Ransomware in general and WildFire Locker in particular travel the Web in silence. It goes without saying nobody would download cyber infections voluntarily, right? Some of the popular infiltration methods include spam email-attachments and spam messages. Next time you receive something suspicious-looking in your inbox, simply delete it. WildFire Locker may have gotten installed via a corrupted freeware bundle or a malicious torrent. Always watch out for potential infections and pay attention online. Rushing can’t guarantee you safety. In addition, avoid third party-pop-ups and unreliable websites. Those might turn out to be dangerous as well. WildFire Locker could also get installed with the help of a sneaky Trojan or through a fake software update. You see, there are many threats on the Web. Make sure you outwit crooks in order to protect your machine from malware.

Remove WildFire Locker

Why is WildFire Locker dangerous?

The WildFire Locker virus firstly performs a thorough scan on your machine. This way the parasite successfully locates your private files. As already mentioned, WildFire Locker takes down all kinds of file formats thus causing you a great headache. When your data gets encrypted, the ransomware starts playing mind games with you. According to a .txt file named HOW_TO_UNLOCK_FILES_README_(victim’s unique ID).txt, you have to make a payment. Keep in mind that you’d be making a deal with cyber criminals, though. Why would you trust hackers? They have no reason whatsoever to follow the rules (even the rules they invented). In the worst possible scenario you’ll still have your files locked and, on top of it, you’ll lose a hefty sum of money. Never negotiate with crooks. Instead, uninstall their malicious parasite on the spot. To do so manually, please follow the comprehensive removal guide down below.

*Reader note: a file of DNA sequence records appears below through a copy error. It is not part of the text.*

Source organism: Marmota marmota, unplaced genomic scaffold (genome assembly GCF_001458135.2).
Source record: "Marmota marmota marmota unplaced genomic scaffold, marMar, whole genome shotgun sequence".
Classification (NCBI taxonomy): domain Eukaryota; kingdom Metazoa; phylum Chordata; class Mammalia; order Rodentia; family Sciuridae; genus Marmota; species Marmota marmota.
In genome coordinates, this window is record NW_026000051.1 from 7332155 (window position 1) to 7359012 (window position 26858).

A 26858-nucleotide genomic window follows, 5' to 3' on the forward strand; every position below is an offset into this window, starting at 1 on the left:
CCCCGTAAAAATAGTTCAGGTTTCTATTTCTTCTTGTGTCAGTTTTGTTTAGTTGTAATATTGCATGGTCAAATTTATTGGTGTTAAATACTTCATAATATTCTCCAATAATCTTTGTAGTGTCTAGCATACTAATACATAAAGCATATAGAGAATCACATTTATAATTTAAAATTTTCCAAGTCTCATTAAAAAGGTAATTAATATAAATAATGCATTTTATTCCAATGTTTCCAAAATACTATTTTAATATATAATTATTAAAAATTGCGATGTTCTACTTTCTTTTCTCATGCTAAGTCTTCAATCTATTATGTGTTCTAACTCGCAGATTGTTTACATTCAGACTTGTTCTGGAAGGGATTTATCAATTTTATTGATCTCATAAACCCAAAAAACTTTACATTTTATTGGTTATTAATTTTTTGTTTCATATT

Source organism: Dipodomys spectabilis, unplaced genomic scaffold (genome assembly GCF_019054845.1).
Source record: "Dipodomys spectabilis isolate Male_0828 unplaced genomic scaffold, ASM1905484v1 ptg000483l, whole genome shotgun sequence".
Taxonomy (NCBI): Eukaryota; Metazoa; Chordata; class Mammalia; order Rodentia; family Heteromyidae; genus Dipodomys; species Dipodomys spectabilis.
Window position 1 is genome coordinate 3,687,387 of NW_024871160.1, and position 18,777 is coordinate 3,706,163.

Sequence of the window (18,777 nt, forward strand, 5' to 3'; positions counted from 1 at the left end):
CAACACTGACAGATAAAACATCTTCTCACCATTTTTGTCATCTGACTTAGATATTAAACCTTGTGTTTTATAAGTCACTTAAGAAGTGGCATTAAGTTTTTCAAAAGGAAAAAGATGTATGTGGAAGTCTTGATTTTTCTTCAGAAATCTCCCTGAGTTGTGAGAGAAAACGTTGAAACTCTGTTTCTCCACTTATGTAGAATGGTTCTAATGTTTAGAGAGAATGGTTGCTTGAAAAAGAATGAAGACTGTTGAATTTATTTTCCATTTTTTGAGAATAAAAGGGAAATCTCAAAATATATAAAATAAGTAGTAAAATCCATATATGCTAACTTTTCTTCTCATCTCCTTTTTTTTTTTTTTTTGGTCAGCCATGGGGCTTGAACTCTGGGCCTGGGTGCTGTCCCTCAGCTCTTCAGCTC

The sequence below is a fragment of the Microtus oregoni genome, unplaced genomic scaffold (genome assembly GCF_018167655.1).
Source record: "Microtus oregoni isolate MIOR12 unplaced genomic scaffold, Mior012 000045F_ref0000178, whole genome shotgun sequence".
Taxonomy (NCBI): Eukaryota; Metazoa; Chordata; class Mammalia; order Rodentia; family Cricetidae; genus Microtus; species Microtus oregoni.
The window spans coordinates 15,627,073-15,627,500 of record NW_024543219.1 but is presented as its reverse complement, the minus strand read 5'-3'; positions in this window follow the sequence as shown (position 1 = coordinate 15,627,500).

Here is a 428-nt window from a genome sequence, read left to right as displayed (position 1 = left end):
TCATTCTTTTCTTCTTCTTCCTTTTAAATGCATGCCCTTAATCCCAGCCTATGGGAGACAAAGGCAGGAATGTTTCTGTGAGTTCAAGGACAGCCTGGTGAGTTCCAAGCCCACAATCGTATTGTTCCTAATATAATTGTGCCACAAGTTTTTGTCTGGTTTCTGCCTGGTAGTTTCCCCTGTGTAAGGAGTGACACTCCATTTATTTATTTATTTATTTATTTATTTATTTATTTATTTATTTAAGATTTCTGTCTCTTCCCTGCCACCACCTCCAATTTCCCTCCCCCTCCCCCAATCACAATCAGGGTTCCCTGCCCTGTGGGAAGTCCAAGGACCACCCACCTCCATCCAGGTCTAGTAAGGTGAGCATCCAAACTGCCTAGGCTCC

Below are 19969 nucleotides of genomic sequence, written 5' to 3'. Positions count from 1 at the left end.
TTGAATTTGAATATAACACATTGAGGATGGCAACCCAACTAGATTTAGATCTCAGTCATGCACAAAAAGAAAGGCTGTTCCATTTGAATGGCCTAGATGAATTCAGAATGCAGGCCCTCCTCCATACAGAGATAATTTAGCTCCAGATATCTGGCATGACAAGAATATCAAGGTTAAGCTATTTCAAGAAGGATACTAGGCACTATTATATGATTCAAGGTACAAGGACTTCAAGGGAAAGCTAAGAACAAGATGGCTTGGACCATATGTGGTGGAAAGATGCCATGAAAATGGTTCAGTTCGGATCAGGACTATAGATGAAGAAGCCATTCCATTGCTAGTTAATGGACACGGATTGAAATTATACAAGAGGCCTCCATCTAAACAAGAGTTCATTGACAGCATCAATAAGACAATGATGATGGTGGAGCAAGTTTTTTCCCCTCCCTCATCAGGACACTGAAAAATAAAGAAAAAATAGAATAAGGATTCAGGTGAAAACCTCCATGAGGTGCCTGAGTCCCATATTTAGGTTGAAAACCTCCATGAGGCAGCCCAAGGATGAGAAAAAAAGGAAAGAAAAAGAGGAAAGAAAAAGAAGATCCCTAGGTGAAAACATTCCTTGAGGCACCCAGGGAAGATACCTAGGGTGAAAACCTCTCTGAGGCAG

WildFire Locker Removal Instructions

STEP 1: Kill the Malicious Process

STEP 2: Reveal Hidden Files

STEP 3: Locate Startup Location

STEP 4: Recover WildFire Locker Encrypted Files

STEP 1: Stop the malicious process using Windows Task Manager

  • Open your task Manager by pressing CTRL+SHIFT+ESC keys simultaneously
  • Locate the process of the ransomware. Have in mind that this is usually a random generated file.
  • Before you kill the process, type the name on a text document for later reference.


  • Locate any suspicious processes associated with WildFire Locker encryption Virus.
  • Right click on the process
  • Open File Location
  • End Process
  • Delete the directories with the suspicious files.
  • Have in mind that the process can be hiding and very difficult to detect

STEP 2: Reveal Hidden Files

  • Open any folder
  • Click on “Organize” button
  • Choose “Folder and Search Options”
  • Select the “View” tab
  • Select “Show hidden files and folders” option
  • Uncheck “Hide protected operating system files”
  • Click “Apply” and “OK” button

STEP 3: Locate WildFire Locker encryption Virus startup location

  • Once the operating system loads press simultaneously the Windows Logo Button and the R key.


Depending on your OS (x86 or x64) navigate to:

[HKEY_CURRENT_USER\Software\Microsoft\Windows\CurrentVersion\Run] or
[HKEY_LOCAL_MACHINE\SOFTWARE\Microsoft\Windows\CurrentVersion\Run] or

  • and delete the display Name: [RANDOM]

delete backgroundcontainer

  • Then open your explorer and navigate to:

Navigate to your %appdata% folder and delete the executable.

You can alternatively use your msconfig windows program to double check the execution point of the virus. Please, have in mind that the names in your machine might be different as they might be generated randomly, that’s why you should run any professional scanner to identify malicious files.

STEP 4: How to recover encrypted files?

  • Method 1: The first and best method is to restore your data from a recent backup, in case that you have one.

windows system restore

  • Method 2: File Recovery Software – Usually when the ransomware encrypts a file it first makes a copy of it, encrypts the copy, and then deletes the original. Due to this you may try to use file recovery software to recover some of your original files.
  • Method 3: Shadow Volume Copies – As a last resort, you can try to restore your files via Shadow Volume Copies. Open the Shadow Explorer part of the package and choose the Drive you want to recover. Right click on any file you want to restore and click Export on it.